The Janus kinase (JAK)/signal transducer and activator of transcription 3 (STAT3) signaling pathway is closely related to the cancer progression. The intrinsic activation of STAT3 has been demonstrated in numerous human solid malignancies (12). After activation by JAKs, p-STAT3 could promote the transcription of target genes after translocating to the nucleus. Additionally, STAT3 is a central intracellular node that integrates signals from EGFR, RAS-RAF-mitogen activated protein kinase, C-MET, and TGF-β pathways, thereby forming a complicate oncogenic signal network (13). In fact, several studies have found that STAT3 is extensively involved in the growth, metastasis and chemotherapy resistance of BCa (14,15).

In the present study, bioinformatics analysis was used to explore the expression of circRNAs in BCa tissues, indicating that circRPPH1 was significantly upregulated in BCa cells. Then, the potential function and mechanism of circRPPH1 in BCa were further investigated through a series of experiments. The results indicated that circRPPH1/STAT3 axis plays a key role in BCa progression. Therefore, CircRPPH1 may be a therapeutic target of BCa.

Materials and methods

Cell culture

Human BCa cell lines (T24 and 5637) were purchased from Procell Life Science & Technology Co., Ltd. The human normal urothelial cell line SV-HUC-1 and 293T cell line were obtained from the Cell Bank of the Chinese Academy of Science (Shanghai, China) and maintained in our laboratory. Both BCa cells were cultured in RPMI-1640 medium (Gibco; Thermo Fisher Scientific, Inc.). SV-HUC-1 cells were maintained in the F-12 K medium (Gibco; Thermo Fisher Scientific, Inc.), while 293T cells were cultured in DMEM (Gibco; Thermo Fisher Scientific, Inc.). The aforementioned cell mediums were supplemented with 10% fetal bovine serum (Gibco; Thermo Fisher Scientific, Inc.). All cells were incubated in a humidified incubator at 37°C with 5% CO2.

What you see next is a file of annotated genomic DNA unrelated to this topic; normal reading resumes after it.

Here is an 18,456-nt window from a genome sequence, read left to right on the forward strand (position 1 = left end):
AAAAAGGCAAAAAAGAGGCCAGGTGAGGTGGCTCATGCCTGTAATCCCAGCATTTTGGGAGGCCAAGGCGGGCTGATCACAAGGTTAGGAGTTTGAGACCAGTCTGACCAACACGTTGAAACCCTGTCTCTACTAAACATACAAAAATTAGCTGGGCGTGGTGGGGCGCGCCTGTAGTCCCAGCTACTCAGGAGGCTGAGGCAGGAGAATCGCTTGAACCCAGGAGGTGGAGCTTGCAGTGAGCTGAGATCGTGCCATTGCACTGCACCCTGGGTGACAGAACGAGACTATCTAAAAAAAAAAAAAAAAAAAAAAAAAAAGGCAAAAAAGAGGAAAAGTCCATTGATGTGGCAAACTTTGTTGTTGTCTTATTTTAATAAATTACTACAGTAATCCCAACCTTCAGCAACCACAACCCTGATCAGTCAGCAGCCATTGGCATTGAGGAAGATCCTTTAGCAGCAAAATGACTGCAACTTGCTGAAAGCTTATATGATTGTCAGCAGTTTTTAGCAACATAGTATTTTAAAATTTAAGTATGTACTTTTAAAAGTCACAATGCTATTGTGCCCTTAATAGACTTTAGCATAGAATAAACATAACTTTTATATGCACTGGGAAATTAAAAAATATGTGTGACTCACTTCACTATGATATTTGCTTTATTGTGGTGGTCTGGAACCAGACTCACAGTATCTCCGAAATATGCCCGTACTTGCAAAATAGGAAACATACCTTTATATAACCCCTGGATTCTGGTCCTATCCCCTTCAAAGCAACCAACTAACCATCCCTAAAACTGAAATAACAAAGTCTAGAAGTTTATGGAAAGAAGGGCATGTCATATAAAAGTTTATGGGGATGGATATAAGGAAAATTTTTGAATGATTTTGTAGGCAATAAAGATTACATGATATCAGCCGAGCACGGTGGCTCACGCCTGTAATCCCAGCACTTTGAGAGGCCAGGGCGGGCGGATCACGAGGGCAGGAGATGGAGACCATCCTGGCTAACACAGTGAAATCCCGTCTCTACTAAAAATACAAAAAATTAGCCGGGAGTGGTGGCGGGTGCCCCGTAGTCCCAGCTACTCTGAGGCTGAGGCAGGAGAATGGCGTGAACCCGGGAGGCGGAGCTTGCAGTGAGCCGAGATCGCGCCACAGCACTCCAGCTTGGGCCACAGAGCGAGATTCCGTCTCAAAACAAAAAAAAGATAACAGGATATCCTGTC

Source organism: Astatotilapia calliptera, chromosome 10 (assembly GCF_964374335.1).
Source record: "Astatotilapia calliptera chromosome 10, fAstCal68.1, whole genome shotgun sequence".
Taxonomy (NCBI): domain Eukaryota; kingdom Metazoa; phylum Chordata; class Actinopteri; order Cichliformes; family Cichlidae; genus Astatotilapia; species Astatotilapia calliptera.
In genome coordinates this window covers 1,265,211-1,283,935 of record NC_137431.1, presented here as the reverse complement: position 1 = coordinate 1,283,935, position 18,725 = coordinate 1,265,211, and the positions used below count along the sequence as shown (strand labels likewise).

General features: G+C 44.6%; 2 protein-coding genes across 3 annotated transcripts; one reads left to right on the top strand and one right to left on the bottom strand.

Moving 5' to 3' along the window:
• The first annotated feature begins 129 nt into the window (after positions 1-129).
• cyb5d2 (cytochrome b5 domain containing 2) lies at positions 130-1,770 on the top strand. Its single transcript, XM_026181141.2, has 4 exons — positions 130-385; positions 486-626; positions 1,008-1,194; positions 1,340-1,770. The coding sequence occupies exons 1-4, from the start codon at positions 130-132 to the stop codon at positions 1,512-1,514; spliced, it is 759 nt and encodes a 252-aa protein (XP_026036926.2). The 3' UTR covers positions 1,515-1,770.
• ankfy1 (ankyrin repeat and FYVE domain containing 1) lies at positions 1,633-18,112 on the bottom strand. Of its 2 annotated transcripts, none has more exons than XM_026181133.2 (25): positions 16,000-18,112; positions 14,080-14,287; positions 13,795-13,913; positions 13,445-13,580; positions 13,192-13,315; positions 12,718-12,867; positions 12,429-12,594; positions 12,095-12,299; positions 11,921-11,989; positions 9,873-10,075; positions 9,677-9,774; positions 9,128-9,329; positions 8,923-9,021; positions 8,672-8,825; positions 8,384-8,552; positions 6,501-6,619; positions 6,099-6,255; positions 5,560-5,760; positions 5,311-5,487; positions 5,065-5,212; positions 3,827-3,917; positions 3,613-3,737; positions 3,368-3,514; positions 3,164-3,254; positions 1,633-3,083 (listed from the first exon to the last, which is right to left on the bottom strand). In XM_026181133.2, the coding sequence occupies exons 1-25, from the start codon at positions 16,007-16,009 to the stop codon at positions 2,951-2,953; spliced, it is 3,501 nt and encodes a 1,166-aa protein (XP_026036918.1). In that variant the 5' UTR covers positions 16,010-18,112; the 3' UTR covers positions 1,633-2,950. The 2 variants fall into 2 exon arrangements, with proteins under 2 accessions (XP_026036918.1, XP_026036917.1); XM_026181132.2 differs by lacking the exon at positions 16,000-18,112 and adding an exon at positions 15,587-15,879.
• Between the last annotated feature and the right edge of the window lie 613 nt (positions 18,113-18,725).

Bioinformatics analysis

The differentially expressed circRNA data (GSE92675 and GSE97239) in BCa were downloaded from the GEO database ( (16,17), while hierarchical clustering analysis was performed by Cluster3.0 software ( and visualized with Java TreeView software ( To predict the potential circRNA-miRNA and mRNA-miRNA interactions, circBank (18), circinteractome (19), and TargetScan (20) were used according to the corresponding instructions. Furthermore, RNAfold Web Server (, RNACOmposer (, Protein Data Bank (, and HDOCK ( were used to predict the binding between circRPPH1 and FUS protein.

Vector construction

The PCDH-H1 shRNA cloning vector was used to construct circRPPH1 knockdown (shRNA#1, shRNA#2, shRNA#3) plasmids and FUS knockdown plasmid. The construction of the PCDH-H1 plasmid was previously described by the authors (21). Gene-specific shRNA target sequences were synthesized by Tsingke Biological Technology. These shRNA sequences all contain the sequences of restriction enzymes. Then, these shRNA sequences were annealed and cloned into the PCDH-H1 plasmid. In the construction of overexpression plasmids, the circRPPH1 sequence was cloned into the pLC5-circ vector (Guangzhou Geneseed Biotech Co., Ltd.). Moreover, a second-generation lentiviral system was applied for the production of lentiviruses. A total of 24 µg plasmids were used for lentivirus packaging, and the ratio of lentivirus plasmid: target plasmid: pHelper 1.0: pHelper 2.0 was 2:1:1. After ~48 h of transfection, the lentiviruses were collected and used to infect BCa cells (MOI=5). After 72 h, BCa cells were further cultured with fresh culture medium containing puromycin (2 µg/ml) for 5 days to establish the stable interference or overexpression systems in BCa cells. Both pHelper 1.0 plasmid and pHelper 2.0 plasmid were obtained from GeneChem (Shanghai, China).